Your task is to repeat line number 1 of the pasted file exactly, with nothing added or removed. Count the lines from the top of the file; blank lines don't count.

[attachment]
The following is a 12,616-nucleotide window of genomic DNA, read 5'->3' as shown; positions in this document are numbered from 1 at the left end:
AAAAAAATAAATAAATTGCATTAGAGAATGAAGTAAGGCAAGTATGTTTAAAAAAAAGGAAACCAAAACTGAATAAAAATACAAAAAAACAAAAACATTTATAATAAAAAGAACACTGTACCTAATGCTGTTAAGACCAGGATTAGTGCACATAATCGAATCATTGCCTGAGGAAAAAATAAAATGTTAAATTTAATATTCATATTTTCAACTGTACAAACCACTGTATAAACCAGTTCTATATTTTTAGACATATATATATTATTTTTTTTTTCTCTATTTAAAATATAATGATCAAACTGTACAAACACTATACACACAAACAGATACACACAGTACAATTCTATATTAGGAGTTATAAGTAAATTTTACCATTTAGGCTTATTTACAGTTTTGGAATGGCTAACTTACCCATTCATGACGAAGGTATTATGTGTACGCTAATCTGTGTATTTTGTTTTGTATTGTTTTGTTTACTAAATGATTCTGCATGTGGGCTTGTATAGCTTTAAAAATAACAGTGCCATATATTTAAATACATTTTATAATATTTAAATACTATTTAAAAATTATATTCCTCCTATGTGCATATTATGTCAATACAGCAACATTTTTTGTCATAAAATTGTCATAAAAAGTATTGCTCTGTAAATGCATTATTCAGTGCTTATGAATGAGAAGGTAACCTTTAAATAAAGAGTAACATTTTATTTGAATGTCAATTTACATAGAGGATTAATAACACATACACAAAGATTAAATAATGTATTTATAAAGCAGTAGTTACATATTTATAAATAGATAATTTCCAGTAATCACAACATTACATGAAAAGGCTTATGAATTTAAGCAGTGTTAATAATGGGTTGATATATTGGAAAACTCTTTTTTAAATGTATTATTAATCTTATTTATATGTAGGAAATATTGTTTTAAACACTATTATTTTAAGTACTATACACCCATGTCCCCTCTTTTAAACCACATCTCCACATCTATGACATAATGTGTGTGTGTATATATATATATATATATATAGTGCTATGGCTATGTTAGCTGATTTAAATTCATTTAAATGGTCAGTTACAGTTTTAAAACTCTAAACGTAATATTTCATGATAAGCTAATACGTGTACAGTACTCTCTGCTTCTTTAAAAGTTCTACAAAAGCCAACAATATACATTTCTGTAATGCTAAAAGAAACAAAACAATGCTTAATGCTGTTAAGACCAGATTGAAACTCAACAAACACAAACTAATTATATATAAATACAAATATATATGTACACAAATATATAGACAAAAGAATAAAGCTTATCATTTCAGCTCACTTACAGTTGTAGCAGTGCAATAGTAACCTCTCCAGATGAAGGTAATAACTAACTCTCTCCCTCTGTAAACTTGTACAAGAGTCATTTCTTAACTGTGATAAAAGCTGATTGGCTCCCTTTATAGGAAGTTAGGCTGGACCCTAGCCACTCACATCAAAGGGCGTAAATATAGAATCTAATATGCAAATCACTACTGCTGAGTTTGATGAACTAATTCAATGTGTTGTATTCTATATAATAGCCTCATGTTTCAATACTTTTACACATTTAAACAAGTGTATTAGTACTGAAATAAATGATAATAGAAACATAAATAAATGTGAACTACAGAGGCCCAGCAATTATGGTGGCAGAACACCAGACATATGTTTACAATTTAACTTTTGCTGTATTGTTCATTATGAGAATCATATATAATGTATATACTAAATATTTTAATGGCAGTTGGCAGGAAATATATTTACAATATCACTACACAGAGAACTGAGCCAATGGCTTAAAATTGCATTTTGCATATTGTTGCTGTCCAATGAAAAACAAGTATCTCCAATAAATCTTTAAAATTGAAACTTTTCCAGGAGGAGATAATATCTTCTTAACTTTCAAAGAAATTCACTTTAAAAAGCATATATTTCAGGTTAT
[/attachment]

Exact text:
The following is a 12,616-nucleotide window of genomic DNA, read 5'->3' as shown; positions in this document are numbered from 1 at the left end: